In 2016, an unprecedented harmful algal bloom with detectable levels of domoic acid spanned across New England, prompting a recall of over 5 tons of potentially infected shellfish in Maine and the first-ever bay-wide closure for shellfishing in Rhode Island as a precaution although toxicity never reach harmful levels. The presence of domoic acid also led to another closure of shellfish harvesting in Narragansett Bay the following year. The cause of these events remains unknown, and the implications for local economies and human health prompted research to better understand and monitor Pseudo-nitzschia, the genus of plankton responsible for producing domoic acid.
“Pseudo-nitzschia have been detected for over 50 years in the Narragansett Bay Long-Term Plankton Time Series but have only been a problem recently,” says Dr. Bethany Jenkins, associate professor of cellular and molecular biology at the University of Rhode Island. “What caused these events is unknown: whether an environmental factor altered the physiology of endemic Pseudo-nitzschia or new toxin-producing strain(s) were introduced.”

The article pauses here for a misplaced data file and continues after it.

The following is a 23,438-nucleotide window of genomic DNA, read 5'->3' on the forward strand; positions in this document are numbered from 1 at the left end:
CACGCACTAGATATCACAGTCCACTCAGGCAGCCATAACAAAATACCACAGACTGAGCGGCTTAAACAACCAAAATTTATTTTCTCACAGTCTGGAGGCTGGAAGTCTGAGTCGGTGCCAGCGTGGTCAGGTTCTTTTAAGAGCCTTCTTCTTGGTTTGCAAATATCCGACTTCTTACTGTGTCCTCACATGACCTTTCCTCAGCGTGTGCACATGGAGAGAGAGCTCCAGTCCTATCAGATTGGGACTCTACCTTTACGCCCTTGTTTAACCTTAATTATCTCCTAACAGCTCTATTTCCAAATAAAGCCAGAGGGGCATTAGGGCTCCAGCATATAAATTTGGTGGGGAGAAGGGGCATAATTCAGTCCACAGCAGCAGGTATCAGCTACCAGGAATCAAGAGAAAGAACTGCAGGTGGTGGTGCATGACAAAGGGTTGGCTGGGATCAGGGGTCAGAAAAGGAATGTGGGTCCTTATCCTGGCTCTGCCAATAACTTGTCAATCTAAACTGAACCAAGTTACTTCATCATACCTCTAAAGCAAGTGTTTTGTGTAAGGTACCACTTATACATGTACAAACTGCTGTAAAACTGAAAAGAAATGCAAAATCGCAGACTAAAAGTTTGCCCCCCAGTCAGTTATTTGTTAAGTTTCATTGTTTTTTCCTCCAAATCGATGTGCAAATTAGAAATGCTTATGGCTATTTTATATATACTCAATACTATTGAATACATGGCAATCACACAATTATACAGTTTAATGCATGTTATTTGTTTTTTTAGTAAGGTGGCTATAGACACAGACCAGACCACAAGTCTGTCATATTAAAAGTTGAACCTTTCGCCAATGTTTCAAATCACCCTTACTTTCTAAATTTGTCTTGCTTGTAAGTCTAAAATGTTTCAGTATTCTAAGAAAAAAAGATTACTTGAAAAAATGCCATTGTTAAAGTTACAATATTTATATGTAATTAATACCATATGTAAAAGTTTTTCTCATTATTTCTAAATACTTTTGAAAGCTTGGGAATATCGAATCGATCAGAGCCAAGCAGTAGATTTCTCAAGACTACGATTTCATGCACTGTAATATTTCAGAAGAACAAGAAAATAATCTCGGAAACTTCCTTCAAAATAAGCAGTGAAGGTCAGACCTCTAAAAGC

Researchers from the University of Rhode Island will discuss their research investigating the various strains of Pseudo-nitzschia and real-time characterization of phytoplankton communities in Narragansett Bay that allows for a rapid field response to target harmful algal bloom events as they occur.